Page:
Research Handbooks in Business and Management series
Edited by Paula Kyrö
Chapter 3: Socially sustainable entrepreneurship: a case of entrepreneurial practice in social change and stability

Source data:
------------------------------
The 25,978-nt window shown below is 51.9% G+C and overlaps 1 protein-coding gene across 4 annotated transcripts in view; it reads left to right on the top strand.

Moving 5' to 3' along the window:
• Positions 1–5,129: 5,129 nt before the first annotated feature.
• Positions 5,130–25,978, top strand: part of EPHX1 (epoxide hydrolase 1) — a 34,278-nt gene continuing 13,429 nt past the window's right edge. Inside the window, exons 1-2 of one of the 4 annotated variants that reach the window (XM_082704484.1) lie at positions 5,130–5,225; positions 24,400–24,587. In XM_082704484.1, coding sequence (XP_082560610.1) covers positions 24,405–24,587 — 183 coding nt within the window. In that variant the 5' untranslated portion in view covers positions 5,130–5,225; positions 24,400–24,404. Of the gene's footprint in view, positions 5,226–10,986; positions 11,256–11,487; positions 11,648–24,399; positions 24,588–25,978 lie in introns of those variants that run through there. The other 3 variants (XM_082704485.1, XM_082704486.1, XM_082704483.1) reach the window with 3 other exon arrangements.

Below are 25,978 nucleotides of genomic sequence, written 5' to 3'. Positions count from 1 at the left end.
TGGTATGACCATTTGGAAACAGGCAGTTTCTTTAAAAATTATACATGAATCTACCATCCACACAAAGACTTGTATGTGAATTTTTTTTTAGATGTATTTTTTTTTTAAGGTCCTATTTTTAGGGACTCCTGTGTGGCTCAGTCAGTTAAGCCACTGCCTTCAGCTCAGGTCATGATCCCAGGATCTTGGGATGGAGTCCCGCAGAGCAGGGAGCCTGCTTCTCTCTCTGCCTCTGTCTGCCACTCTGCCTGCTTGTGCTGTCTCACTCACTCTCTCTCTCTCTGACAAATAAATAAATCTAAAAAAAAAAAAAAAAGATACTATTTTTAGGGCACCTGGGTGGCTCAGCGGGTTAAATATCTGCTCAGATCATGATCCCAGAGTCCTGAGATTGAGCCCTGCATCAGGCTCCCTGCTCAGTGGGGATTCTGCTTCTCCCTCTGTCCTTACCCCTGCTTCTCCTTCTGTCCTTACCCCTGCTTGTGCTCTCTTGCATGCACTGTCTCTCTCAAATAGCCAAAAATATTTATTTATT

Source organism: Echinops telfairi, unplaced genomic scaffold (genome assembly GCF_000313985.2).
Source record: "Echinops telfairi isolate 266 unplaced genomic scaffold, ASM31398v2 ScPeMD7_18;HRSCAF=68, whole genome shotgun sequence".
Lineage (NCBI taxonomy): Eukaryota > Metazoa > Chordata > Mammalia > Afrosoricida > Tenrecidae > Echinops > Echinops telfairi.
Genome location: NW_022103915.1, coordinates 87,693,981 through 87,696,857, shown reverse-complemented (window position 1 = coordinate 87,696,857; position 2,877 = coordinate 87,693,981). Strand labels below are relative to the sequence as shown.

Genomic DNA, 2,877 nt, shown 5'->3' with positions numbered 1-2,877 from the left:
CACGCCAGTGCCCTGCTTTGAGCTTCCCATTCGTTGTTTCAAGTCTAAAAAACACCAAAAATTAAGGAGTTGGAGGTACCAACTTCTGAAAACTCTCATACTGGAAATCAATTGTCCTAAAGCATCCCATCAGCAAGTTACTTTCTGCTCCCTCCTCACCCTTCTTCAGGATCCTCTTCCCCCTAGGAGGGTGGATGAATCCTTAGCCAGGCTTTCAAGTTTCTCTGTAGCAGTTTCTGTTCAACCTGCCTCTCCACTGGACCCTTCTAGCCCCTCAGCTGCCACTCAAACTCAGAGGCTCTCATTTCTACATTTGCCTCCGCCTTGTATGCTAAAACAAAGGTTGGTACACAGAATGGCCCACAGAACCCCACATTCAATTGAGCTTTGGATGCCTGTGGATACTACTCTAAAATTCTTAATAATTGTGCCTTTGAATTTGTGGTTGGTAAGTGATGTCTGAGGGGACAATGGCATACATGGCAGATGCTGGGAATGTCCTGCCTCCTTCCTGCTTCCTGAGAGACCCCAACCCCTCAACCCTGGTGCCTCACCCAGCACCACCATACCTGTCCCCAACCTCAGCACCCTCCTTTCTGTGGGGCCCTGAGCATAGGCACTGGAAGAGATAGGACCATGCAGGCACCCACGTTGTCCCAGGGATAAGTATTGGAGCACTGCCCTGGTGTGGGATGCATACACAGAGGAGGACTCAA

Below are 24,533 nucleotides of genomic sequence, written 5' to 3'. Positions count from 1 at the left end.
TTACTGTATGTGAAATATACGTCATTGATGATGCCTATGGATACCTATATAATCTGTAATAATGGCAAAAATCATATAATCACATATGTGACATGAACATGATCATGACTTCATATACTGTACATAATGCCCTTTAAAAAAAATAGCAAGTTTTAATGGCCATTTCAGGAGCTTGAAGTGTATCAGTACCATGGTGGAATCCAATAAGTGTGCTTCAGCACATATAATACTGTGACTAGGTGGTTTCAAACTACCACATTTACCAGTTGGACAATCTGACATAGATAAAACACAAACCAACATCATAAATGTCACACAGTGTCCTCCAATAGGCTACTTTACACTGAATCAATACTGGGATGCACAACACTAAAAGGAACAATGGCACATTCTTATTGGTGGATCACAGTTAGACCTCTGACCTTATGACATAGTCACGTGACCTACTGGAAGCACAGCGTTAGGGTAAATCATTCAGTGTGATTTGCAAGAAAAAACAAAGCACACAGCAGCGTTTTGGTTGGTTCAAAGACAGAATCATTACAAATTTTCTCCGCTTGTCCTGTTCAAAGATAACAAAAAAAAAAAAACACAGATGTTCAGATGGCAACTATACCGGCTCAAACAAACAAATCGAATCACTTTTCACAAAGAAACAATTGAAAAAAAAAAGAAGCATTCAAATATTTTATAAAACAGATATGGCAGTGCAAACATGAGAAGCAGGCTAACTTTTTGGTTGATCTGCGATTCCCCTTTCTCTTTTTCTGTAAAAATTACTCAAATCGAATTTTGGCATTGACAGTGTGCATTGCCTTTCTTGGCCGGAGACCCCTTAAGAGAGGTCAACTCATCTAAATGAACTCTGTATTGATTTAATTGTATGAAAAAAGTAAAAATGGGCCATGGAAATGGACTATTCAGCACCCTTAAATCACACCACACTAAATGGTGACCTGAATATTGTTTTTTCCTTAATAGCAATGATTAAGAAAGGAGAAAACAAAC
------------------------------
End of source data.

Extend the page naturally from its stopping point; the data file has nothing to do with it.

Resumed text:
Sustainable entrepreneurship is attracting increasing attention in the entrepreneurship literature. In the present chapter we illuminate how small business entrepreneurs engage in activities of importance for social sustainability and development as they undertake entrepreneurial ventures. This chapter thus examines how small-scale entrepreneurial venturing in a developing country contributes to both sustaining and changing societal structures. Poor people’s participation in markets are in many developing countries restricted by ‘institutional voids’ (Mair and Marti, 2009). In contexts characterized by institutional voids, institutions that support markets are absent or malfunction (Khanna and Palepu, 1997). Extant research primarily differentiates between three types of institutional voids, namely voids that restrict market creation, obstruct market functioning and impede market participation (Mair and Marti, 2009). Voids that impede market creation may comprise weak or absent governance structures, property rights and the rule of law (Mair et al., 2007). Developing countries characterized by institutional voids often lack formal institutions that support market functioning. However, weak formal rules and institutions do not imply an absence of informal, social or cultural-cognitive institutions and norms (Bohannan and Dalton, 1965; Moore, 1978). Developing countries may be characterized by formal institutional voids but may be rich in informal institutions, traditions, customary practices and beliefs which are believed to often impede social and economic development by restricting people from access to the market (Mair and Marti, 2009).